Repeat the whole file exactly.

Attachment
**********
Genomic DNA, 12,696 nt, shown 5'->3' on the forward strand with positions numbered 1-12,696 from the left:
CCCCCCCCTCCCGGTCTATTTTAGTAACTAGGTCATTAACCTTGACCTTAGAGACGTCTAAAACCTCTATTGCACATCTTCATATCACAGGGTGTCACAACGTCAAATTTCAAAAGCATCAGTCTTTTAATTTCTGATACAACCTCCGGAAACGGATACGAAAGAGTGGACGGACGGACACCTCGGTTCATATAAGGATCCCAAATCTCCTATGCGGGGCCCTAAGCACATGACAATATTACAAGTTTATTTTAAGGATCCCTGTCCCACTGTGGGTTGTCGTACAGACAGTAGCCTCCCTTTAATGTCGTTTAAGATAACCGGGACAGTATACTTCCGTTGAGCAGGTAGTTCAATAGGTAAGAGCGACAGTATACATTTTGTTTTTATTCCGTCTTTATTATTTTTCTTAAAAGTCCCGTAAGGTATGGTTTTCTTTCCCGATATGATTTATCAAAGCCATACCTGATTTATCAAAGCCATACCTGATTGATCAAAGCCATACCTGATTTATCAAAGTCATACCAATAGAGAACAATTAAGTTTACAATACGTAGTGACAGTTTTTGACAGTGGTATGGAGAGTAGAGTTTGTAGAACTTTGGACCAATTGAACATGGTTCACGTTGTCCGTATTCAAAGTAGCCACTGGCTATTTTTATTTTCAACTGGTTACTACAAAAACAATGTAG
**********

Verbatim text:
Genomic DNA, 12,696 nt, shown 5'->3' on the forward strand with positions numbered 1-12,696 from the left:
CCCCCCCCTCCCGGTCTATTTTAGTAACTAGGTCATTAACCTTGACCTTAGAGACGTCTAAAACCTCTATTGCACATCTTCATATCACAGGGTGTCACAACGTCAAATTTCAAAAGCATCAGTCTTTTAATTTCTGATACAACCTCCGGAAACGGATACGAAAGAGTGGACGGACGGACACCTCGGTTCATATAAGGATCCCAAATCTCCTATGCGGGGCCCTAAGCACATGACAATATTACAAGTTTATTTTAAGGATCCCTGTCCCACTGTGGGTTGTCGTACAGACAGTAGCCTCCCTTTAATGTCGTTTAAGATAACCGGGACAGTATACTTCCGTTGAGCAGGTAGTTCAATAGGTAAGAGCGACAGTATACATTTTGTTTTTATTCCGTCTTTATTATTTTTCTTAAAAGTCCCGTAAGGTATGGTTTTCTTTCCCGATATGATTTATCAAAGCCATACCTGATTTATCAAAGCCATACCTGATTGATCAAAGCCATACCTGATTTATCAAAGTCATACCAATAGAGAACAATTAAGTTTACAATACGTAGTGACAGTTTTTGACAGTGGTATGGAGAGTAGAGTTTGTAGAACTTTGGACCAATTGAACATGGTTCACGTTGTCCGTATTCAAAGTAGCCACTGGCTATTTTTATTTTCAACTGGTTACTACAAAAACAATGTAG